This thread is genuinely the most excitement I've had for several weeks.

– ade

I loved the Flash Gordon cliffhangers, and I'm just as excited as you are following along on this thread, especially his "Can Do" attitude approach to working through the problems he encounters along the way.

119

I absolutely loved those Buster Crabbe 'Flash Gordon' shows too Daniel. And 'King of the Rocket Men'.

Every week they'd get out of a nasty bind. Just like Mike.

120

Haha, thanks guys! Yes, I seem to be getting myself into a pickle every now and then!

121

Thanks! Most steps are pretty much new to me since this is my first scratch-built guitar so on this project I want to learn a lot and try things out.

I made a template to form the binding to the guitar shape. Using a heat gun to soften the binding, then tape it into the binding channel and let it cool down to take it's shape. I figured pre-bending it this way will make it easier to put it on the final guitar. And by using a template there will be less handling of the body so a lesser chance to damage it.

Everything went well and it started to look good untill...

– Mike2000

I always say, "how hard can it be". Great work Mike. BTW, although you've used a jig to form the binding, some binding really wants to straighten out. You may need some more heat to soften the binding again (not too much, hah) when you glue it onto the body. Don't ask me how I know this.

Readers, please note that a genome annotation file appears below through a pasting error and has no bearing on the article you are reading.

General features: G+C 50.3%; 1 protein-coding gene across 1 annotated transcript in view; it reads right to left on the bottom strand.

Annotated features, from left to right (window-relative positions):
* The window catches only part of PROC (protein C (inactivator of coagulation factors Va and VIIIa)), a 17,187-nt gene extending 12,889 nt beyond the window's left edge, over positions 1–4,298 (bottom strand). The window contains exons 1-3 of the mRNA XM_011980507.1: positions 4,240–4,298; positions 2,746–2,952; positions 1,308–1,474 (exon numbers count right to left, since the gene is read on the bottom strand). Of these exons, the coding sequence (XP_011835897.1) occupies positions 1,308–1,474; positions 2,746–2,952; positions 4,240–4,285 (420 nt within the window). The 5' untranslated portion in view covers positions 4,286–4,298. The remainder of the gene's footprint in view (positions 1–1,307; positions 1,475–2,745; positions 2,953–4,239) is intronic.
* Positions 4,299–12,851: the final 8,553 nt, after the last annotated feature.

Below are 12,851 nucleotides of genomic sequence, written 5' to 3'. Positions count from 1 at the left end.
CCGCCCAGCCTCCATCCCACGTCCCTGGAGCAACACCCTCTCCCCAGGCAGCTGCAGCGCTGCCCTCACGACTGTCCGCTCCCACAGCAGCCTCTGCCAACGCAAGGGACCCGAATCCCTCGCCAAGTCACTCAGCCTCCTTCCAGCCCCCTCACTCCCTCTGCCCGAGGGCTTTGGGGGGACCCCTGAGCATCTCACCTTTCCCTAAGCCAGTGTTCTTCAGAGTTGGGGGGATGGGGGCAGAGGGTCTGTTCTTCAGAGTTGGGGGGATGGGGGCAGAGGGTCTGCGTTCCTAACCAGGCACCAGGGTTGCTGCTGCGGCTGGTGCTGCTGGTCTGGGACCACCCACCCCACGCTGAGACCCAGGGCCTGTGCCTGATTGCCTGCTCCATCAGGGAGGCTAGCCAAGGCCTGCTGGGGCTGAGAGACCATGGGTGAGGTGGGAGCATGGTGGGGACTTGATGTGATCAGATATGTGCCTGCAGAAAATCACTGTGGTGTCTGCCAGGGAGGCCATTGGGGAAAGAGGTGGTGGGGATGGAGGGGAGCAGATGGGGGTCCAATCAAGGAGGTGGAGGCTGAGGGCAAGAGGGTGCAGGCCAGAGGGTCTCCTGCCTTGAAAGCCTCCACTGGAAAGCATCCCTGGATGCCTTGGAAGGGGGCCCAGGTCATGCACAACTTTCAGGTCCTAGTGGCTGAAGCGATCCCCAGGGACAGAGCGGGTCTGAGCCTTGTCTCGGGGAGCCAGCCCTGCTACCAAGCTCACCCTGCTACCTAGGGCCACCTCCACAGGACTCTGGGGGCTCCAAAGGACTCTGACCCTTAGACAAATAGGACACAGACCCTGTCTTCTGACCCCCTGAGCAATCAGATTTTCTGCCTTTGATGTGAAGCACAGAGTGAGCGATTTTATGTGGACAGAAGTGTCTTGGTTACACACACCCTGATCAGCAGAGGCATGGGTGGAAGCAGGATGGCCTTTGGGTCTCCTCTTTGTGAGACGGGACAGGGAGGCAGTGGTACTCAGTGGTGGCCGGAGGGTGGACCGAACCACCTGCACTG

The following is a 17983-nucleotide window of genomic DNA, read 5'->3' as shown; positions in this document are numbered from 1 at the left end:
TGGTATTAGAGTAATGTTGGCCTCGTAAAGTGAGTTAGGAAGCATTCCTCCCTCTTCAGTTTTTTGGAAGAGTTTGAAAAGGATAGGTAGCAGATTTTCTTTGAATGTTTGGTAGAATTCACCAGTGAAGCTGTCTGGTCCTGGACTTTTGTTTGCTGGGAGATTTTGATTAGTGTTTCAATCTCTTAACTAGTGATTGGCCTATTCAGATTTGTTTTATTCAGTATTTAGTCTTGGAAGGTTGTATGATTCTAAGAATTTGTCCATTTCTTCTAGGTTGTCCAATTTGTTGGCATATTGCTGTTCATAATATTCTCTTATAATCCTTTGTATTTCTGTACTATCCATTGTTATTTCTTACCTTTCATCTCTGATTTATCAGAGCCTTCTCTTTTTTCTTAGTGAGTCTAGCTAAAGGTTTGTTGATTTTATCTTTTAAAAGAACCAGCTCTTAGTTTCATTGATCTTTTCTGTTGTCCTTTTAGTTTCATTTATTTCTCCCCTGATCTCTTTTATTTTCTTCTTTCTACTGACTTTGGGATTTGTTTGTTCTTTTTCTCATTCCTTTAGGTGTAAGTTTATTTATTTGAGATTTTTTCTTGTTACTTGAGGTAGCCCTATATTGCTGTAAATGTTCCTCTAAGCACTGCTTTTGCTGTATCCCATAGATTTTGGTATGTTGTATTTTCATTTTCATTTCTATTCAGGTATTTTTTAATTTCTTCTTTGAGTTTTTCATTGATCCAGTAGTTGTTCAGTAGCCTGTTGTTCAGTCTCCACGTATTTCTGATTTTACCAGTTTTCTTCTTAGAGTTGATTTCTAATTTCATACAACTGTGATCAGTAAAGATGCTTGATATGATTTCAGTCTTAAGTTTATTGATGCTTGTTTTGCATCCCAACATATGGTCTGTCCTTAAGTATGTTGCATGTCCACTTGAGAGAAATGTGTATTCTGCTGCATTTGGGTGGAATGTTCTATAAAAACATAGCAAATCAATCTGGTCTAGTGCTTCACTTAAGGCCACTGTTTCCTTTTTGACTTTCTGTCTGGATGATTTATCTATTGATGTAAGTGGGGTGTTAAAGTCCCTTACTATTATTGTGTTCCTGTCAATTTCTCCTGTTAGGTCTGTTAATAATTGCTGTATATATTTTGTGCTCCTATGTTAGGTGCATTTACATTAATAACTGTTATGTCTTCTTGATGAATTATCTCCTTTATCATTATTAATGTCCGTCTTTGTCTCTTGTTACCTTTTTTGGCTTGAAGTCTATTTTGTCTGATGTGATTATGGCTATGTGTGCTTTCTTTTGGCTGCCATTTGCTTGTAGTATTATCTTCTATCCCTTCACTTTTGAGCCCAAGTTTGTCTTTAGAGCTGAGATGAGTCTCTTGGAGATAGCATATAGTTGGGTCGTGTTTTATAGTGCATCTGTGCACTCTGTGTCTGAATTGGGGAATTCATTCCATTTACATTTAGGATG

122

I always say, "how hard can it be".

Yes I do that too, followed with an "I can do that". Ofcourse misled by videos of people who have done it a hundred times before. But even knowing this I still dive in head first and go for it.

I did already notice the binding not being as tight as it should be in some of the corners so I figured it needed to be re-heated when I apply it to the body. Thanks for the heads up! I guess I need to focus on taping it down real tight. The template was also moving around so I need to find a way to secure the body during the process. In the meantime the binding is still taped to the template.

123

I so admire the way you can just brush off mistakes, correct any errors and move on to successfully complete the next insurmountable challenge. Fearlessness is its own reward Mike!

124

Great job. I thought multi bindings were applied together on the guitar but I guess there's more than one way to skin a cat.